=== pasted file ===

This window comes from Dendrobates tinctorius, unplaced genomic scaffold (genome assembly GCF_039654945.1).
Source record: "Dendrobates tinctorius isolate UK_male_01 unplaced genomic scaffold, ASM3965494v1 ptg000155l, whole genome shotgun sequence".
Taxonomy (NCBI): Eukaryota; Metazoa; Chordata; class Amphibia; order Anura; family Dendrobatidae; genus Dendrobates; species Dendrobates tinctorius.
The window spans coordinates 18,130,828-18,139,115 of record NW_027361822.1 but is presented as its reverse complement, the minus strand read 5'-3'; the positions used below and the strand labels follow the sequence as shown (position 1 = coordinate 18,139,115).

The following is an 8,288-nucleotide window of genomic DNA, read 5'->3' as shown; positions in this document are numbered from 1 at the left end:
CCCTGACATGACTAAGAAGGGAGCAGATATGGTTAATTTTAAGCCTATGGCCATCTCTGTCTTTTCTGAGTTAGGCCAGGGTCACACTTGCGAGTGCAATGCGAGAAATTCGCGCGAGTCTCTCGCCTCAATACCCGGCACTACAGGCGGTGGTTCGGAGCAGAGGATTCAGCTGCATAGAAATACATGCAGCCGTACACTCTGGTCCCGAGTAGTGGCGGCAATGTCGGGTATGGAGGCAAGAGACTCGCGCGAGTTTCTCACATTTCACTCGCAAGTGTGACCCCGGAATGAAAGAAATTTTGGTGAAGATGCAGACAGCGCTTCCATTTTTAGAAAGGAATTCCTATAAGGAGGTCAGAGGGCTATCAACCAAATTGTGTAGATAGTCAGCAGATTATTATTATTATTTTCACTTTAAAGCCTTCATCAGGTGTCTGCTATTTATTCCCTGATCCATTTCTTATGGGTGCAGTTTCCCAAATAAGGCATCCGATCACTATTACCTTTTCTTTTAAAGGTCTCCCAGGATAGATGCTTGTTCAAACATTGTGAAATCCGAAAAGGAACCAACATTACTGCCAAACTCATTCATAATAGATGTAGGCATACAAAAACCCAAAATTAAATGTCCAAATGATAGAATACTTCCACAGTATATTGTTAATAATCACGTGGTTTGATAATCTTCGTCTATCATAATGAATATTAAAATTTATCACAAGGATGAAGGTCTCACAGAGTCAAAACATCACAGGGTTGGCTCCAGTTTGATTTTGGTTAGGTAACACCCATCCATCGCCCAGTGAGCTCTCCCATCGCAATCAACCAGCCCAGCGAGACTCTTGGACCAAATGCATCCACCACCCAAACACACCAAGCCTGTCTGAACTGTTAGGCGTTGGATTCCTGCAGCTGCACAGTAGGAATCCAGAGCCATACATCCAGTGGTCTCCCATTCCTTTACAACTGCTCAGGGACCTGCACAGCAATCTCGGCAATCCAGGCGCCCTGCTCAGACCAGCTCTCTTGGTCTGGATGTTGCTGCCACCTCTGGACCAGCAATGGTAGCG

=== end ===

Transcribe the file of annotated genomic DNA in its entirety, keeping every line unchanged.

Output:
This window comes from Dendrobates tinctorius, unplaced genomic scaffold (genome assembly GCF_039654945.1).
Source record: "Dendrobates tinctorius isolate UK_male_01 unplaced genomic scaffold, ASM3965494v1 ptg000155l, whole genome shotgun sequence".
Taxonomy (NCBI): Eukaryota; Metazoa; Chordata; class Amphibia; order Anura; family Dendrobatidae; genus Dendrobates; species Dendrobates tinctorius.
The window spans coordinates 18,130,828-18,139,115 of record NW_027361822.1 but is presented as its reverse complement, the minus strand read 5'-3'; the positions used below and the strand labels follow the sequence as shown (position 1 = coordinate 18,139,115).

The following is an 8,288-nucleotide window of genomic DNA, read 5'->3' as shown; positions in this document are numbered from 1 at the left end:
CCCTGACATGACTAAGAAGGGAGCAGATATGGTTAATTTTAAGCCTATGGCCATCTCTGTCTTTTCTGAGTTAGGCCAGGGTCACACTTGCGAGTGCAATGCGAGAAATTCGCGCGAGTCTCTCGCCTCAATACCCGGCACTACAGGCGGTGGTTCGGAGCAGAGGATTCAGCTGCATAGAAATACATGCAGCCGTACACTCTGGTCCCGAGTAGTGGCGGCAATGTCGGGTATGGAGGCAAGAGACTCGCGCGAGTTTCTCACATTTCACTCGCAAGTGTGACCCCGGAATGAAAGAAATTTTGGTGAAGATGCAGACAGCGCTTCCATTTTTAGAAAGGAATTCCTATAAGGAGGTCAGAGGGCTATCAACCAAATTGTGTAGATAGTCAGCAGATTATTATTATTATTTTCACTTTAAAGCCTTCATCAGGTGTCTGCTATTTATTCCCTGATCCATTTCTTATGGGTGCAGTTTCCCAAATAAGGCATCCGATCACTATTACCTTTTCTTTTAAAGGTCTCCCAGGATAGATGCTTGTTCAAACATTGTGAAATCCGAAAAGGAACCAACATTACTGCCAAACTCATTCATAATAGATGTAGGCATACAAAAACCCAAAATTAAATGTCCAAATGATAGAATACTTCCACAGTATATTGTTAATAATCACGTGGTTTGATAATCTTCGTCTATCATAATGAATATTAAAATTTATCACAAGGATGAAGGTCTCACAGAGTCAAAACATCACAGGGTTGGCTCCAGTTTGATTTTGGTTAGGTAACACCCATCCATCGCCCAGTGAGCTCTCCCATCGCAATCAACCAGCCCAGCGAGACTCTTGGACCAAATGCATCCACCACCCAAACACACCAAGCCTGTCTGAACTGTTAGGCGTTGGATTCCTGCAGCTGCACAGTAGGAATCCAGAGCCATACATCCAGTGGTCTCCCATTCCTTTACAACTGCTCAGGGACCTGCACAGCAATCTCGGCAATCCAGGCGCCCTGCTCAGACCAGCTCTCTTGGTCTGGATGTTGCTGCCACCTCTGGACCAGCAATGGTAGCG